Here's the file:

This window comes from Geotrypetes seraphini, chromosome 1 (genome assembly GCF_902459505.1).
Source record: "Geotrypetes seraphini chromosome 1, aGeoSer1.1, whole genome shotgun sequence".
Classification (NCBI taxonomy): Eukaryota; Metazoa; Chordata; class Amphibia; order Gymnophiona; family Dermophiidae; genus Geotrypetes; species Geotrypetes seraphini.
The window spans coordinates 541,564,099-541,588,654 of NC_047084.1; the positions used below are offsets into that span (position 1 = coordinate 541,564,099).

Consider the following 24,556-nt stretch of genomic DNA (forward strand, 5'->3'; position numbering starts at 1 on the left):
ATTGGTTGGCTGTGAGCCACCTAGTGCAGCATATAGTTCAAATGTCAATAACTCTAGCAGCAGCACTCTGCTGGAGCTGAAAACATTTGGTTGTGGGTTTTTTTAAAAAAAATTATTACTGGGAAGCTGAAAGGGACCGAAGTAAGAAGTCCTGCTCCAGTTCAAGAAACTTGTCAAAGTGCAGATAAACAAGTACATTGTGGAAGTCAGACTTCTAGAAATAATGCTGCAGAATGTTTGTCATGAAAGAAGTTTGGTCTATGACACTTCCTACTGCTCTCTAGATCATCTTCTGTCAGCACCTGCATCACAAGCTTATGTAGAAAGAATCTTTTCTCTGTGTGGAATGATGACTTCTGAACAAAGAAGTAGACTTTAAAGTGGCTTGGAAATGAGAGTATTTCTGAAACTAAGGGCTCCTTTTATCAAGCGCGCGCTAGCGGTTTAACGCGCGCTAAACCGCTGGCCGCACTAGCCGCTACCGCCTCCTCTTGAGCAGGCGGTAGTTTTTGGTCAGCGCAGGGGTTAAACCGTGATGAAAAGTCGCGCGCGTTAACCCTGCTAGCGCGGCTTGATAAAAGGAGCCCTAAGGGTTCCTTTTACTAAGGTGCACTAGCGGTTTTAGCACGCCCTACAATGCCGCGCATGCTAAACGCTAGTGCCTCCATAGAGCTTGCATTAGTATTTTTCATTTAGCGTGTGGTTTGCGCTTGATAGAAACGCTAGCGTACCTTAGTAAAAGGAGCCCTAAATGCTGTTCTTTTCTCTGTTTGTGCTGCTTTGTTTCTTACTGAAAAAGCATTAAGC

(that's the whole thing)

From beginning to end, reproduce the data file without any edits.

This window comes from Geotrypetes seraphini, chromosome 1 (genome assembly GCF_902459505.1).
Source record: "Geotrypetes seraphini chromosome 1, aGeoSer1.1, whole genome shotgun sequence".
Classification (NCBI taxonomy): Eukaryota; Metazoa; Chordata; class Amphibia; order Gymnophiona; family Dermophiidae; genus Geotrypetes; species Geotrypetes seraphini.
The window spans coordinates 541,564,099-541,588,654 of NC_047084.1; the positions used below are offsets into that span (position 1 = coordinate 541,564,099).

Consider the following 24,556-nt stretch of genomic DNA (forward strand, 5'->3'; position numbering starts at 1 on the left):
ATTGGTTGGCTGTGAGCCACCTAGTGCAGCATATAGTTCAAATGTCAATAACTCTAGCAGCAGCACTCTGCTGGAGCTGAAAACATTTGGTTGTGGGTTTTTTTAAAAAAAATTATTACTGGGAAGCTGAAAGGGACCGAAGTAAGAAGTCCTGCTCCAGTTCAAGAAACTTGTCAAAGTGCAGATAAACAAGTACATTGTGGAAGTCAGACTTCTAGAAATAATGCTGCAGAATGTTTGTCATGAAAGAAGTTTGGTCTATGACACTTCCTACTGCTCTCTAGATCATCTTCTGTCAGCACCTGCATCACAAGCTTATGTAGAAAGAATCTTTTCTCTGTGTGGAATGATGACTTCTGAACAAAGAAGTAGACTTTAAAGTGGCTTGGAAATGAGAGTATTTCTGAAACTAAGGGCTCCTTTTATCAAGCGCGCGCTAGCGGTTTAACGCGCGCTAAACCGCTGGCCGCACTAGCCGCTACCGCCTCCTCTTGAGCAGGCGGTAGTTTTTGGTCAGCGCAGGGGTTAAACCGTGATGAAAAGTCGCGCGCGTTAACCCTGCTAGCGCGGCTTGATAAAAGGAGCCCTAAGGGTTCCTTTTACTAAGGTGCACTAGCGGTTTTAGCACGCCCTACAATGCCGCGCATGCTAAACGCTAGTGCCTCCATAGAGCTTGCATTAGTATTTTTCATTTAGCGTGTGGTTTGCGCTTGATAGAAACGCTAGCGTACCTTAGTAAAAGGAGCCCTAAATGCTGTTCTTTTCTCTGTTTGTGCTGCTTTGTTTCTTACTGAAAAAGCATTAAGC